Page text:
The MADRS-S, the self-rating version of the MADRS , was used as a reference to eVAS and HADS depression. The MADRS-S has acceptable psychometric properties with regard to reliability, validity, and sensitivity to change [ ]. In addition, it can be transferred to the Web without affecting the psychometric properties in a clinically significant way [ ]. The MADRS-S has 9 items [ ], and the respondents are asked to rate their emotional status during the previous 3 days. All items range from 0 to 6, and the total score is 54. A higher value indicates more depressive symptoms. The cutoff score for depression varies greatly in studies, but the thresholds recommended by Svanborg and Ekselius (0-12=minimal, 13-19=mild, 20-34=moderate, and >34=severe) [ ] have been used in previous Swedish studies where the instrument was administered both on the Web and in paper and pen versions [ - ]. A cutoff of >12 has been applied in this study to indicate clinically significant symptoms of depression [ ].
The statistical analyses were performed using IBM Statistical Package for the Social Sciences (version 20.0) . Receiver operating curve (ROC) analyses were used to assess the sensitivity and specificity of eVAS and HADS using STAI-S and MADRS-S as references. The ROCs depict the tradeoff between specificity and sensitivity for every possible cutoff score on the HADS and eVAS indexes. The area under the curve (AUC) can be interpreted as the probability that a randomly selected patient with anxiety or depression according to the STAI-S or MADRS-S, respectively, will score higher on the respective HADS and eVAS scales than a randomly selected patient without anxiety or depression according to the STAI-S or MADRS-S, respectively [ ]. By calculating the AUC, it was possible to estimate the overall discriminative performance of the HADS and the eVAS with regard to the identification of patients with clinically significant levels of anxiety or depression symptoms. An AUC of 0.50 indicates a level of accuracy no better than chance and 0.70 to 0.80 represents acceptable discrimination. An AUC of ˃0.80 represents excellent discrimination, and an AUC of 1.0 indicates a test with perfect accuracy.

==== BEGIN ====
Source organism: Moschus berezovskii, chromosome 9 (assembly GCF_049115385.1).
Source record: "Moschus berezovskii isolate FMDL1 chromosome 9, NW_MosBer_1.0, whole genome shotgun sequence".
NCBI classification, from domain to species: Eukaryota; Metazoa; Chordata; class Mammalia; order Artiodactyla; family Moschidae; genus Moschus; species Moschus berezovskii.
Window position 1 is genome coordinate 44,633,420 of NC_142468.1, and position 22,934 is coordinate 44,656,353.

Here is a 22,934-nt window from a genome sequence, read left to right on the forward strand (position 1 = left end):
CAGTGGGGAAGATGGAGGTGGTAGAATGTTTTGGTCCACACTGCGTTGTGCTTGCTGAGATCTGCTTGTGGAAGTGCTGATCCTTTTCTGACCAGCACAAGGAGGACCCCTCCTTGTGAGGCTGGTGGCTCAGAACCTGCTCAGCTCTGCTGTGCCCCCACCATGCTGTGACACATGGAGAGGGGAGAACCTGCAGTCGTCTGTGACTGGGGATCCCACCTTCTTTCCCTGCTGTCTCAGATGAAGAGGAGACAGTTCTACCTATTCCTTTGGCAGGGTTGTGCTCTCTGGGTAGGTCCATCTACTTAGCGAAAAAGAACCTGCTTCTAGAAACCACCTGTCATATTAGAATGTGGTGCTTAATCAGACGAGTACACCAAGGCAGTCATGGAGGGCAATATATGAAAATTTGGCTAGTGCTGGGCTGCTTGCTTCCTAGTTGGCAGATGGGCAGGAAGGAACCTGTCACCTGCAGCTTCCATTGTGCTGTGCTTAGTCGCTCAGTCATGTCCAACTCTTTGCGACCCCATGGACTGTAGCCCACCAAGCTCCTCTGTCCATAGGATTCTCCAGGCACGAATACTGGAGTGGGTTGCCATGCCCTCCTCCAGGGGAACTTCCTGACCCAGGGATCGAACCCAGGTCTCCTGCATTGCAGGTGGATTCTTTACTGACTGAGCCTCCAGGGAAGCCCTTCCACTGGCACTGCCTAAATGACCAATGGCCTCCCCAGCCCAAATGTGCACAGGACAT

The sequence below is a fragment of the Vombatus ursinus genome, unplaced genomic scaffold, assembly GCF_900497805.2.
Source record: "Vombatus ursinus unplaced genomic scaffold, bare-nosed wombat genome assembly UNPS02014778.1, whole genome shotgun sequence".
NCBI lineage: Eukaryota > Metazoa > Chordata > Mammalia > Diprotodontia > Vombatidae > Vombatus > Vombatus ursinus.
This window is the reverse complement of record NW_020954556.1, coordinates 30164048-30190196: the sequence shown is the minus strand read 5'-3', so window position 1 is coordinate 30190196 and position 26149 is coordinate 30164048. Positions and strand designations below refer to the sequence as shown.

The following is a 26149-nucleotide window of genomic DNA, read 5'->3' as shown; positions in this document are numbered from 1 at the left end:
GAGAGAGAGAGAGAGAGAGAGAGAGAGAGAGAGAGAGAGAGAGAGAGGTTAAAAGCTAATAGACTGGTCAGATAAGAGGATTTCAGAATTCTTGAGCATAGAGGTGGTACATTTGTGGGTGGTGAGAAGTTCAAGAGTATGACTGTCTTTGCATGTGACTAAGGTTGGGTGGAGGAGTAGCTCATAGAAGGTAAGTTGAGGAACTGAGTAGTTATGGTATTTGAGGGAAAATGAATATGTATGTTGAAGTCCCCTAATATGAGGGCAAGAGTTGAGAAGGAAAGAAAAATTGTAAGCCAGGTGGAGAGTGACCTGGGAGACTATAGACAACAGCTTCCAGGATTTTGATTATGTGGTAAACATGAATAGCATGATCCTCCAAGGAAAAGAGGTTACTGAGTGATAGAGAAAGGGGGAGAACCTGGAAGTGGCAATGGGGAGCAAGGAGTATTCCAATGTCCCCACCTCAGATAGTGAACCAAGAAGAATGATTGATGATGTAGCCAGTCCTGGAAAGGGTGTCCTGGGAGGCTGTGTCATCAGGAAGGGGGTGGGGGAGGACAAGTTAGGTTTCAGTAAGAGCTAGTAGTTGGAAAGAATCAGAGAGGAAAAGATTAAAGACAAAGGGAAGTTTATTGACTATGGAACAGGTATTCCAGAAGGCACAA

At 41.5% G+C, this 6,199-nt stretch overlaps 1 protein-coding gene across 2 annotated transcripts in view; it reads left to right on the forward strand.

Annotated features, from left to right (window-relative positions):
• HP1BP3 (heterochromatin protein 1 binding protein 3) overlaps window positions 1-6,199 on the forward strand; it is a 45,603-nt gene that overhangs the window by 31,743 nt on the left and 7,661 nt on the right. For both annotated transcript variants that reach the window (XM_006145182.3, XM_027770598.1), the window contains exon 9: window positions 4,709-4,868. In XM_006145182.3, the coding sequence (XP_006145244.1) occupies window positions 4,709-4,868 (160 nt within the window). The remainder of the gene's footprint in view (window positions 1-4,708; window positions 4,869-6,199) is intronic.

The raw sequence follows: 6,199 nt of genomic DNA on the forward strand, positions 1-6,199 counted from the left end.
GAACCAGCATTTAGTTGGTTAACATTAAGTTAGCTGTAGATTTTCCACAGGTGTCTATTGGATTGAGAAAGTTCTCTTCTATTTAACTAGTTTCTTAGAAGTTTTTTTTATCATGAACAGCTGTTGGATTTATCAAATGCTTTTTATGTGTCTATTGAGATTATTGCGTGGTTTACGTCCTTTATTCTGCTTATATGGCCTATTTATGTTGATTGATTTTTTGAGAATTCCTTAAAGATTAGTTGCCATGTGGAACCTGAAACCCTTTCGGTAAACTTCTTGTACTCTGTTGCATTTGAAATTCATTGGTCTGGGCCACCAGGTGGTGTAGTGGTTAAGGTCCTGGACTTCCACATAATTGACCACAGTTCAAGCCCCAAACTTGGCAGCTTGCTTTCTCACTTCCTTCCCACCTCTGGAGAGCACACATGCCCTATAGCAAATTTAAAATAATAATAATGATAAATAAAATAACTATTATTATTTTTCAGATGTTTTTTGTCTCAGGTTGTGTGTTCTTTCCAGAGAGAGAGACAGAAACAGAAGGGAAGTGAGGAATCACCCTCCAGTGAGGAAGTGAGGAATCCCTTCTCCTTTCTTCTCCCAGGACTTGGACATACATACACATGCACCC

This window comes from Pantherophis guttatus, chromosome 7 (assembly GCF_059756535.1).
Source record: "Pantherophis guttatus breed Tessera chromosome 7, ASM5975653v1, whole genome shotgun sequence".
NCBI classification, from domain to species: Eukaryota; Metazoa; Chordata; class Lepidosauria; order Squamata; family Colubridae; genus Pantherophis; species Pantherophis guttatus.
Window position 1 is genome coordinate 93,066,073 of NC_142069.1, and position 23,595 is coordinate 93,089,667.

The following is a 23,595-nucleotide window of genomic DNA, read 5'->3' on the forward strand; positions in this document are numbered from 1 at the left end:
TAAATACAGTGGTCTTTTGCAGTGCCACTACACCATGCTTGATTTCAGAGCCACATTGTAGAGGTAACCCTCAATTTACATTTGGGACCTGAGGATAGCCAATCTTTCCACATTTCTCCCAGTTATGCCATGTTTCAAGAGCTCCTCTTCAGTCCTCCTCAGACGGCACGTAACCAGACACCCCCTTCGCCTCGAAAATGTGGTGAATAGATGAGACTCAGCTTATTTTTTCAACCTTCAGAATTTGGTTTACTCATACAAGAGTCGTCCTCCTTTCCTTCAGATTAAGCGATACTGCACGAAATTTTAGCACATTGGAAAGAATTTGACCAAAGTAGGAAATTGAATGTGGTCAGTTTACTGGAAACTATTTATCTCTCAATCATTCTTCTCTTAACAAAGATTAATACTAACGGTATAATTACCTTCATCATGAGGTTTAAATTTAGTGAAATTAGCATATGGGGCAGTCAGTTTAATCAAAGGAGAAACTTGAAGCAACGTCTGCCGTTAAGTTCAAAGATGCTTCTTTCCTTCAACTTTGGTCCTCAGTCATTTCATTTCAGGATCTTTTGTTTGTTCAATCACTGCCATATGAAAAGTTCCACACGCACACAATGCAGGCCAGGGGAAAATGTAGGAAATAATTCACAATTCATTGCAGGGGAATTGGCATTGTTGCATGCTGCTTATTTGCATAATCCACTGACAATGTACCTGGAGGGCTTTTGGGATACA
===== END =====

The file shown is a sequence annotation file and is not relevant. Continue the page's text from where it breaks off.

The specificity, sensitivity, positive predictive value (PPV), and negative predictive value (NPV) were calculated to establish relevant cutoff scores for each of the ultrashort and short instruments. Sensitivity, specificity, and NPV are the most important indicators for establishing cutoffs as the aim of the screening is to detect as many as possible and to make sure that as few as possible are false negatives.
A total of 1748 patients were assessed for eligibility, of whom 251 were excluded and 771 declined participation mainly because of a lack of internet access or lack of interest. A total of 726 (48.5%, 726/1497) study-eligible patients were enrolled and 558 (76.9%, 558/726) of them completed the questionnaires and constituted the final sample. A majority were under treatment, for example, chemotherapy, radiotherapy, or endocrine therapy. Mean age was lower in the final study sample than in the group not included. There was also a preponderance of patients with prostate cancer and a significantly smaller group of patients with colorectal cancer among the respondents compared with not included patients ().
|Characteristics||Respondents (N=558)||Not includeda (N=939)||P value|
|Sex, n (%)|
|Male||247 (44.3)||364 (38.8)||.14|
|Female||311 (55.7)||575 (61.2)||.14|
|Age (years), mean (range)||61 (29-86)||69 (24-99)||<.001|
|Breast cancer||272 (48.7)||469 (49.9)||.001|